Reprinted from Mohawk College, Future Ready Blog
“It’s not a schoolroom. It’s life,” Carol, a resident of the Village of Tansley Woods, reflects on Mohawk College’s new Living Classroom. Carol’s home will soon double as a classroom, as her retirement community welcomes a new satellite campus for the college. Students from Mohawk College will begin arriving at Tansley Woods this Fall, as they work to apply their theoretical learning in this authentic, real-world setting.
The Living Classroom at Tansley Woods is Mohawk College’s second partnership with Schlegel Villages, a leader in retirement living and long-term care in Ontario.
But what exactly is a living classroom, and how does it work?
Students at the Tansley Woods campus will receive both practical real-world experience and the flexibility that modern learners demand. Theory classes will be offered online, making it easier for our students to balance their studies with their other commitments.
The practice components of their studies, however, will take place in Tansley Woods, either in the College’s modern lab space or on the floor, interacting directly with residents as they go about their daily lives. This innovative approach to learning gives students the opportunity to learn and gain practical experience as they provide supervised care for the Village’s residents.
A Living Classroom is much more than a classroom in a long-term care home. LCs create the opportunity for students to learn and reinforce their learning through real experiences that they may face while on-the-job.
Not only are students learning from their professors while in the classroom, but they also benefit from the experience and knowledge of the long-term care team members who are guiding them outside of the classroom. Both team members and residents do what they can to teach the students, sharing their knowledge and wisdom, which makes the learning experience more meaningful.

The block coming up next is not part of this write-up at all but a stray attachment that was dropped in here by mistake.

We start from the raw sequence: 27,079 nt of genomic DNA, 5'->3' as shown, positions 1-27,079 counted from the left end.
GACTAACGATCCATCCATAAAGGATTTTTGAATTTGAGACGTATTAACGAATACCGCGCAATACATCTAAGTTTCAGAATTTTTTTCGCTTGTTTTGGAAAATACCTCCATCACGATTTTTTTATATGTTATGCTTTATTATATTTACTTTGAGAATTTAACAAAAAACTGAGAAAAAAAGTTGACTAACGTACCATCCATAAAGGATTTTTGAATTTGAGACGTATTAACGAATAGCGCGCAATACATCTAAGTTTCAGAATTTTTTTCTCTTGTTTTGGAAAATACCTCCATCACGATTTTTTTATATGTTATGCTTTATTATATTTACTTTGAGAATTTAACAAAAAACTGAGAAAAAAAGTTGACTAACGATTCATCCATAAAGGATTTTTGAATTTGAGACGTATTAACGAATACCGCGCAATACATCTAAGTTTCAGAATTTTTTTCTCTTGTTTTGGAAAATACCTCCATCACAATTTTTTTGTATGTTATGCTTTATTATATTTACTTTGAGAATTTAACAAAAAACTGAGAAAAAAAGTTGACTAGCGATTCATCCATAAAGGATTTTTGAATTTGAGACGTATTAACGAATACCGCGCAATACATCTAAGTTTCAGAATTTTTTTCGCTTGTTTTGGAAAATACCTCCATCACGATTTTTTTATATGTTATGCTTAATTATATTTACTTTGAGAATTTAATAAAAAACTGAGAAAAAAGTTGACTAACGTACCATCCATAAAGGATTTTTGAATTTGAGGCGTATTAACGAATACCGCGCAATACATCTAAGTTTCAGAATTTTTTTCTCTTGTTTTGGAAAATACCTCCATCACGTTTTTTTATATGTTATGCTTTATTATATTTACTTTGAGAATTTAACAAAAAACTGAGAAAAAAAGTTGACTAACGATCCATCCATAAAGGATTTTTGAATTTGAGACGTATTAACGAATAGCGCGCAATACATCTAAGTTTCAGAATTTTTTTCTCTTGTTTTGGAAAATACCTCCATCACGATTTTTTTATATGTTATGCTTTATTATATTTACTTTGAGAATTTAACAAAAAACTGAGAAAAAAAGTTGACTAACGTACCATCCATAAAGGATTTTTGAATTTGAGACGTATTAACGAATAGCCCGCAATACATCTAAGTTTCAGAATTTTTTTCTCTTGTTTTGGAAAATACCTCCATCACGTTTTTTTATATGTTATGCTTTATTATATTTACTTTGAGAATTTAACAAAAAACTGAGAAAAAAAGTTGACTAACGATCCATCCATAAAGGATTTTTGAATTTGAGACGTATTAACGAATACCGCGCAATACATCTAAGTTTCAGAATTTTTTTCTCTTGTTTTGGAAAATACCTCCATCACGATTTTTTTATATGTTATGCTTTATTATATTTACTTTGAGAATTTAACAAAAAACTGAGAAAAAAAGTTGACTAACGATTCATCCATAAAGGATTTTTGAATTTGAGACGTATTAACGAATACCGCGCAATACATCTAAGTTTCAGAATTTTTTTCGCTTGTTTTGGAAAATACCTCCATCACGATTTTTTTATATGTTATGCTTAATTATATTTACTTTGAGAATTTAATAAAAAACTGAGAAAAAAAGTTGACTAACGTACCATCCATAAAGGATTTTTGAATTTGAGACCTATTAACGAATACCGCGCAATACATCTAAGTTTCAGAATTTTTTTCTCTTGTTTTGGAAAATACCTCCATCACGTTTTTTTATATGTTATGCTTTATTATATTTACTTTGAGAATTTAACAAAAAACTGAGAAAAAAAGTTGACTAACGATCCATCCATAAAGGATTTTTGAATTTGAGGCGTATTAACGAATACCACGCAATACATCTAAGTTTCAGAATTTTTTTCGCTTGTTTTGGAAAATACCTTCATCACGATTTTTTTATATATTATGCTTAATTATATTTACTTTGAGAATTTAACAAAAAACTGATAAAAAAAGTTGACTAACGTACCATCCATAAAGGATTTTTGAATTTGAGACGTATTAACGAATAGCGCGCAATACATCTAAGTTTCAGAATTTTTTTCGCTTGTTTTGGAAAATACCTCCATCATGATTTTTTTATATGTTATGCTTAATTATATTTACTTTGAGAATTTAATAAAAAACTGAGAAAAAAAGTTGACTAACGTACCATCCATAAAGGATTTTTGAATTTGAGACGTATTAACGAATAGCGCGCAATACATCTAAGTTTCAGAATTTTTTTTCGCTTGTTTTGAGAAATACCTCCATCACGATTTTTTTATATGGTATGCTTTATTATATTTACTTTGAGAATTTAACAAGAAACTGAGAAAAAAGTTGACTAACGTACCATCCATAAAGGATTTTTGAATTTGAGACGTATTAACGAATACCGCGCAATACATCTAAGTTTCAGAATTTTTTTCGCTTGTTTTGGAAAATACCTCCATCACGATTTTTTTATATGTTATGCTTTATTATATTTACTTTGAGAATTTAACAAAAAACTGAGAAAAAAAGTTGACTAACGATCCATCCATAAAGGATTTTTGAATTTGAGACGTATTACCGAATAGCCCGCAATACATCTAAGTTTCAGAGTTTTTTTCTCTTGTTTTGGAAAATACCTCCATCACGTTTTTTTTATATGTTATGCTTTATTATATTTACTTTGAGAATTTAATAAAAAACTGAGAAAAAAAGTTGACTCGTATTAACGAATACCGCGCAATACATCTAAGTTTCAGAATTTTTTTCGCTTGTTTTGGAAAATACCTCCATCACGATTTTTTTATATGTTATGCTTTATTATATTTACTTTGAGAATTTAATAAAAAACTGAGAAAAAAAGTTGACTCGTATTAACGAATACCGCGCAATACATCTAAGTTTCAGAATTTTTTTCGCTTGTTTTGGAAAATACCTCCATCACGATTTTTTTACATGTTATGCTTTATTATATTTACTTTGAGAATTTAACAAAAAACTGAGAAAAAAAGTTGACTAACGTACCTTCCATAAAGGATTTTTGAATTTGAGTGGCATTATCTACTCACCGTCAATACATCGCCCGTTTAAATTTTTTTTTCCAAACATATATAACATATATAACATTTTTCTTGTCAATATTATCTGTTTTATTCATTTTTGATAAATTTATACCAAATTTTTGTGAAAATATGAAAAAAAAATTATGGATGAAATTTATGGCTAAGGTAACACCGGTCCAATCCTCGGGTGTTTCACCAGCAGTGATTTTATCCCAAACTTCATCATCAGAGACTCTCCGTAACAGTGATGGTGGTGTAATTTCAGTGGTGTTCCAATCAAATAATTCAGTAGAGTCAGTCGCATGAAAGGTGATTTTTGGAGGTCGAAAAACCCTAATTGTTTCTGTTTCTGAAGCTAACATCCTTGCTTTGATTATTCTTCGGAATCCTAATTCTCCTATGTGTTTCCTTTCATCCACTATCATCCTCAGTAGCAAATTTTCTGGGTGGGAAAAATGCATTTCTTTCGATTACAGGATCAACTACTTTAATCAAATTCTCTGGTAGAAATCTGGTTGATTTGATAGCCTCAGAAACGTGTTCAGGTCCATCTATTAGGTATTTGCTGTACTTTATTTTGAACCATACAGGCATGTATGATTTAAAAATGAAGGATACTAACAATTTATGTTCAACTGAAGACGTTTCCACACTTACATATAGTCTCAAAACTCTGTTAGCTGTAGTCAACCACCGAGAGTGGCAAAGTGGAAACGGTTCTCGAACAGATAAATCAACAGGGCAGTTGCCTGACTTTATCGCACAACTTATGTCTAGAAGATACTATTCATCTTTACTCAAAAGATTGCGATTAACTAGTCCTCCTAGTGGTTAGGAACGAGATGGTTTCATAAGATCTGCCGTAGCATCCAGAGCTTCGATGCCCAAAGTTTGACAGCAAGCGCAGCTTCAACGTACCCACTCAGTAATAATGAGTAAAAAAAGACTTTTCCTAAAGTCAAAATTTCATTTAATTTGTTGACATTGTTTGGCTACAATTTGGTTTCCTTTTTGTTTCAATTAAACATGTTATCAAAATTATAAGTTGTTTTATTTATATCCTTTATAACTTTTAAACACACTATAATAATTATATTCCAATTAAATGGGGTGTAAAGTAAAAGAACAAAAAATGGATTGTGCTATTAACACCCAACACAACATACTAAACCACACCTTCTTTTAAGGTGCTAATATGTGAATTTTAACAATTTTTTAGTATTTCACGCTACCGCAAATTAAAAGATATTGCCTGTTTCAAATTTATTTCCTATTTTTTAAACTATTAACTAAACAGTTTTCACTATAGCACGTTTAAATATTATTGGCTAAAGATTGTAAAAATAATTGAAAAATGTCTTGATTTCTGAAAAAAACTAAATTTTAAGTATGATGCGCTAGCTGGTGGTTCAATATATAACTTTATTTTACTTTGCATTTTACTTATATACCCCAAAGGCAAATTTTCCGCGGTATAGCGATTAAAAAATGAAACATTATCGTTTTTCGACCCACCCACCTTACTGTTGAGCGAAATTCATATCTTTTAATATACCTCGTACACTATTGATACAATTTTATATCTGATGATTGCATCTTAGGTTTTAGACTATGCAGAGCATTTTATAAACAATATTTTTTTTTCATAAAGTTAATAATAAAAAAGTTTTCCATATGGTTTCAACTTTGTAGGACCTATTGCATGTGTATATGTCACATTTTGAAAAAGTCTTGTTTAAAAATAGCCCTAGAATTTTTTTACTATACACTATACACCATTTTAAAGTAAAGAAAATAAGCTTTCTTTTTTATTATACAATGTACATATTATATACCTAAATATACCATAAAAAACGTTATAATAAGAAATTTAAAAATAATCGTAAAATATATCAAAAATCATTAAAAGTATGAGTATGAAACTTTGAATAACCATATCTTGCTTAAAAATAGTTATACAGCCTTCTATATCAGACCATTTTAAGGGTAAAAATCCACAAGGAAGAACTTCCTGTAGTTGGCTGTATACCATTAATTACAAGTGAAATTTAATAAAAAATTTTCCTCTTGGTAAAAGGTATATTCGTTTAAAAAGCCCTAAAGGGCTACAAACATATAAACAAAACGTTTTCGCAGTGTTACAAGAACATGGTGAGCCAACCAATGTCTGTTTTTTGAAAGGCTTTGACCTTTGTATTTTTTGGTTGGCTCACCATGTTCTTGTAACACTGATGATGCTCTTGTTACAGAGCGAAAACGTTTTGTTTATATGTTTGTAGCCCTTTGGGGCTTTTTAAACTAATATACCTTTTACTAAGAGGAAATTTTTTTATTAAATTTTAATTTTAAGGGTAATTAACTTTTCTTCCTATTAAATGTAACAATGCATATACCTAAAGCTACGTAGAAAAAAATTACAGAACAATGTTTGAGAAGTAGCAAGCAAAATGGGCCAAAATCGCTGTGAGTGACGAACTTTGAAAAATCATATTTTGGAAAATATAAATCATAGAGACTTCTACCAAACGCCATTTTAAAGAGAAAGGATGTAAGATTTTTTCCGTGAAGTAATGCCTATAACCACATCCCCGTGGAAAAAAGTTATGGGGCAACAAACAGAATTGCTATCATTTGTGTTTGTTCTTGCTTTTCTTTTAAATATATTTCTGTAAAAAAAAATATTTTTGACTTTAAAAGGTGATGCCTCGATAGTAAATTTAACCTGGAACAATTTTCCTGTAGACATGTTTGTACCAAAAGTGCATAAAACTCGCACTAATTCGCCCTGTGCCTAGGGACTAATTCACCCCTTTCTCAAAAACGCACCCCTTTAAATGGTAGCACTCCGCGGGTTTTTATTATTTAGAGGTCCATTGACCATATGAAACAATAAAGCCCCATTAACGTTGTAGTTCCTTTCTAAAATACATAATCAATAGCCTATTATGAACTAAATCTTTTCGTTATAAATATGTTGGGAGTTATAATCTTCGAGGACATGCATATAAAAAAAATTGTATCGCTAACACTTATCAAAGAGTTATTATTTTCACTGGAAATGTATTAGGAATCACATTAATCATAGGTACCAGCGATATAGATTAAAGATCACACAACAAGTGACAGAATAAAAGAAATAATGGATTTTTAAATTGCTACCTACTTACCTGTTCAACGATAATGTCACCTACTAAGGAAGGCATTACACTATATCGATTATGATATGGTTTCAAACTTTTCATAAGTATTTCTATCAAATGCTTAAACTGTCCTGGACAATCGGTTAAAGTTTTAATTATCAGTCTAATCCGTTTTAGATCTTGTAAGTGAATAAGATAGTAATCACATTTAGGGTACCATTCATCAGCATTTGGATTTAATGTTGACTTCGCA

“I think it’s crucial because as much as you learn the different information in school, I think the information you learn from residents themselves is invaluable,” said Curtis, a social service worker who works at Tansley Woods. “I think the care and services we’re providing is specifically for them. So, I think who better to help us learn that than the residents themselves.”
Students learn directly from the resident they’re treating, seeing in real time how certain conditions affect people and their ability to perform simple tasks such as dressing themselves. At the same time, these future caregivers learn about the realities of health conditions directly from the residents and team members they train alongside. The value of hands-on, practical experience in the caring professions can never be overstated.
“Knowing that the people who are working with the residents were trained directly with residents rather than, you know, just the dummies or online or anything like that,” said Carol, a resident at Tansley Woods for the last 11 months. “I think that it’s invaluable because they’re seeing life. They’re seeing people with certain handicaps, and they can work with them. It’s not a schoolroom. It’s life.”
As they work with the residents, students often get to know them and form relationships. Not only does this make the learning experience more meaningful, but it also allows for an ease of transfer if the student decides to stay on as a worker once graduation. The students aren’t strangers to the residents.
Learning in a living classroom shows students that there is more to health care than tending to people in hospitals. There is another path in long term care where their work is needed and appreciated. Not only does learning in a living classroom allow for more intimate care, but it also helps to develop a feeling of community where residents, students and staff are working together for the betterment of everyone.
One of the greatest benefits is that students can see the impact that they have on patients firsthand. There’s a difference between learning about helping someone getting dressed in class, and helping a vulnerable person who needs assistance to do something like putting on clothes.
“I can see it becoming more of the norm for a lot of different areas of study,” said Curtis. “I wish there was some sort of setting like this for myself because, I think as much as you learn in the classroom and you learn all the theory and all of that, once you’re actually in the setting and learning from the residents themselves, it’s completely different. I think being able to incorporate that right into the curriculum, into what students are learning, will help to build on some of that theory and really put it into practice while they’re learning.”